T C E603A • Composition and Reading in World Literature
9:30 AM-11:00 AM
This section of world literature will do something unusual. It will begin with what is usually the second half of the world literature survey: modern literature. Students will turn to literary works of the ancient and medieval worlds in the spring semester under the tutelage of Dr. Thomas Palaima from Classics. Throughout the fall, we will focus on the relationship between individual works of literature and the cultural networks of beliefs, assumptions, rules, prejudices, and values within which these works both emerge and are read. How does a given literary text, for instance, reflect, shape, and/or challenge the hierarchies of power and prestige that prevail in its society? For that matter, how does the text speak to social hierarchies or cultural assumptions of our own day? Both for classroom discussions and for writing assignments, you will be required to pay close, careful attention to textual details. Although learning about various historical and cultural contexts will be important, our analyses will always be grounded in the actual words on the page. Students should plan to do all reading with a pencil in hand! As for the "composition" half of our course title, I will help you make the transition from successful high-school work to college-level writing by pushing you in two directions: towards genuinely analytic arguments and towards a prose style that is not only grammatically correct but also a pleasure to read.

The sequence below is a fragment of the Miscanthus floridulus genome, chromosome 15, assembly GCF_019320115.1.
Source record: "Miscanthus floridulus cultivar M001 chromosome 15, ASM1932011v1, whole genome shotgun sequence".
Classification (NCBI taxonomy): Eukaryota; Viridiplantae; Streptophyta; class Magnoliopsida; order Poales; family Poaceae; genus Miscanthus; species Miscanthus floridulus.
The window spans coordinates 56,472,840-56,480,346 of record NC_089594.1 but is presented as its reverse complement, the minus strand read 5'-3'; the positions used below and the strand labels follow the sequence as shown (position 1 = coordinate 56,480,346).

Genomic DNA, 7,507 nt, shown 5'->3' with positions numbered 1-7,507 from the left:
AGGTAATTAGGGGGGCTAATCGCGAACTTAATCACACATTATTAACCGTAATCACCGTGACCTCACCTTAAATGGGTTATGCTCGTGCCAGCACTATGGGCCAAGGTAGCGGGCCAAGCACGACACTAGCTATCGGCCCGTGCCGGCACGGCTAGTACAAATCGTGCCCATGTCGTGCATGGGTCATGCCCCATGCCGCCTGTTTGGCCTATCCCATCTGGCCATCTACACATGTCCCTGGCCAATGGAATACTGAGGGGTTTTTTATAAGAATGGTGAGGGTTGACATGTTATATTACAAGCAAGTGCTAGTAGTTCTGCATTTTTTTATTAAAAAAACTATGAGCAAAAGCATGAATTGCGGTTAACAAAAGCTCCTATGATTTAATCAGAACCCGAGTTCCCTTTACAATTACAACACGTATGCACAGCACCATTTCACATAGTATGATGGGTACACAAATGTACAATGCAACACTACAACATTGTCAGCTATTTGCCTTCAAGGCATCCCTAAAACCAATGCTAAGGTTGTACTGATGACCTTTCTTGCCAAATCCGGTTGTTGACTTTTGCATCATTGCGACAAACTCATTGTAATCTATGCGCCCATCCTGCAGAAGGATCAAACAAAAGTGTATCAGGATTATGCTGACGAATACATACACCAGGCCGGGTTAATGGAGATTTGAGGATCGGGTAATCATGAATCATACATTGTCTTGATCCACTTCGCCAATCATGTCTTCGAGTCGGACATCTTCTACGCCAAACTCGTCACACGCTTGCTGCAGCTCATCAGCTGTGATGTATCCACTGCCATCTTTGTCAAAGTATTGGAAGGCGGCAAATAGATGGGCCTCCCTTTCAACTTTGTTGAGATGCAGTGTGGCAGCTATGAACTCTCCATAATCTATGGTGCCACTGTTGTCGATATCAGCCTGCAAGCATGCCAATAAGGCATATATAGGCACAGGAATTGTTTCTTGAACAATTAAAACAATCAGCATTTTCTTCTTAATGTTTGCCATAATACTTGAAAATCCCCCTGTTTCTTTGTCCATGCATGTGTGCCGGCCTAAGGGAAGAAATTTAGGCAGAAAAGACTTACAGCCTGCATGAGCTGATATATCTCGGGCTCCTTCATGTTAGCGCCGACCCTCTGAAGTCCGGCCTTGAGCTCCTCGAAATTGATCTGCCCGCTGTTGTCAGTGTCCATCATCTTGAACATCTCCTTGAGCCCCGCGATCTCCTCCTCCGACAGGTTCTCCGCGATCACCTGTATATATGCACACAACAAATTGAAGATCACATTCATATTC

About the Professor Phillip Barrish is an Associate Professor in the Department of English. His research interests include post-Civil War American literature and culture, critical "race" theory, and gender studies. He plays more Yu-Gi-Oh than he would like to admit with his son Eli.
Essay 1 (2 pages): 10% Essay 2 (2 pages): 10% Essay 3 (3-4 pages): 15% Essay 4 (6-8 pages): 25% [You will be allowed to hand in revised versions of two of your essays.] Ten informal focused responses (1 page each): 20% Oral presentation, class participation, punctuality: 20% NB: You will be allowed two unexcused absences. Additional absences will affect your grade.
William Shakespeare, The Tempest John Milton, Paradise Lost (Selections) Ann Bradstreet, selected poems Voltaire, Candide Jane Austen, Emma Charlotte Brontð, Jane Eyre Harriet Jacobs, Incidents in the Life of a Slave Girl Emily Dickinson, selected poems Henry James, Daisy Miller Thomas Mann, Death in Venice Ernest Hemingway, selected short stories Chinua Achebe, Things Fall Apart Sherman Alexie, Reservation Blues